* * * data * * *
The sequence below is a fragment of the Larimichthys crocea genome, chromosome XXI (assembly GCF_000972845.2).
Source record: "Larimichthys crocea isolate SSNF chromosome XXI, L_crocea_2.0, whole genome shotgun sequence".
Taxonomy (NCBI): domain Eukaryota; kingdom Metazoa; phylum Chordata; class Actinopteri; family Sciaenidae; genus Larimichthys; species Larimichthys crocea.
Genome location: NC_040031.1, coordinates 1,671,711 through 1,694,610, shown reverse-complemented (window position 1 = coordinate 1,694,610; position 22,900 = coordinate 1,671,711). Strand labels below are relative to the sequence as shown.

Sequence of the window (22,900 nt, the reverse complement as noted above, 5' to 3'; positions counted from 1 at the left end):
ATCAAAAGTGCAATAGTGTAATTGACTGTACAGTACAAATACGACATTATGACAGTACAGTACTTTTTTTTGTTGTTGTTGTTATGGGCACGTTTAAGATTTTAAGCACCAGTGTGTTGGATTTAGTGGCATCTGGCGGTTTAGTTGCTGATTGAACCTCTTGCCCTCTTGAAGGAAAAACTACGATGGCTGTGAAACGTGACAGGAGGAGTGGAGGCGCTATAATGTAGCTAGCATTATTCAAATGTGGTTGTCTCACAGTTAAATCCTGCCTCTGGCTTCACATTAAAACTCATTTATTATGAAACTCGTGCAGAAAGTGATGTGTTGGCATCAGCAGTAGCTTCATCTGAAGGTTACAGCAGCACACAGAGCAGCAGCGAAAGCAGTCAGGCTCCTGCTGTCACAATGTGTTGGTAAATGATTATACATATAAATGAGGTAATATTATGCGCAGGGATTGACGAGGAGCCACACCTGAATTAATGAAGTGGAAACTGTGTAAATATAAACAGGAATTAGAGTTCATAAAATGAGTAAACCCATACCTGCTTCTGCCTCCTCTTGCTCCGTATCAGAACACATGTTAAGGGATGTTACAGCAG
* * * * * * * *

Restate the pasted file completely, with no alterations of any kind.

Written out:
The sequence below is a fragment of the Larimichthys crocea genome, chromosome XXI (assembly GCF_000972845.2).
Source record: "Larimichthys crocea isolate SSNF chromosome XXI, L_crocea_2.0, whole genome shotgun sequence".
Taxonomy (NCBI): domain Eukaryota; kingdom Metazoa; phylum Chordata; class Actinopteri; family Sciaenidae; genus Larimichthys; species Larimichthys crocea.
Genome location: NC_040031.1, coordinates 1,671,711 through 1,694,610, shown reverse-complemented (window position 1 = coordinate 1,694,610; position 22,900 = coordinate 1,671,711). Strand labels below are relative to the sequence as shown.

Sequence of the window (22,900 nt, the reverse complement as noted above, 5' to 3'; positions counted from 1 at the left end):
ATCAAAAGTGCAATAGTGTAATTGACTGTACAGTACAAATACGACATTATGACAGTACAGTACTTTTTTTTGTTGTTGTTGTTATGGGCACGTTTAAGATTTTAAGCACCAGTGTGTTGGATTTAGTGGCATCTGGCGGTTTAGTTGCTGATTGAACCTCTTGCCCTCTTGAAGGAAAAACTACGATGGCTGTGAAACGTGACAGGAGGAGTGGAGGCGCTATAATGTAGCTAGCATTATTCAAATGTGGTTGTCTCACAGTTAAATCCTGCCTCTGGCTTCACATTAAAACTCATTTATTATGAAACTCGTGCAGAAAGTGATGTGTTGGCATCAGCAGTAGCTTCATCTGAAGGTTACAGCAGCACACAGAGCAGCAGCGAAAGCAGTCAGGCTCCTGCTGTCACAATGTGTTGGTAAATGATTATACATATAAATGAGGTAATATTATGCGCAGGGATTGACGAGGAGCCACACCTGAATTAATGAAGTGGAAACTGTGTAAATATAAACAGGAATTAGAGTTCATAAAATGAGTAAACCCATACCTGCTTCTGCCTCCTCTTGCTCCGTATCAGAACACATGTTAAGGGATGTTACAGCAG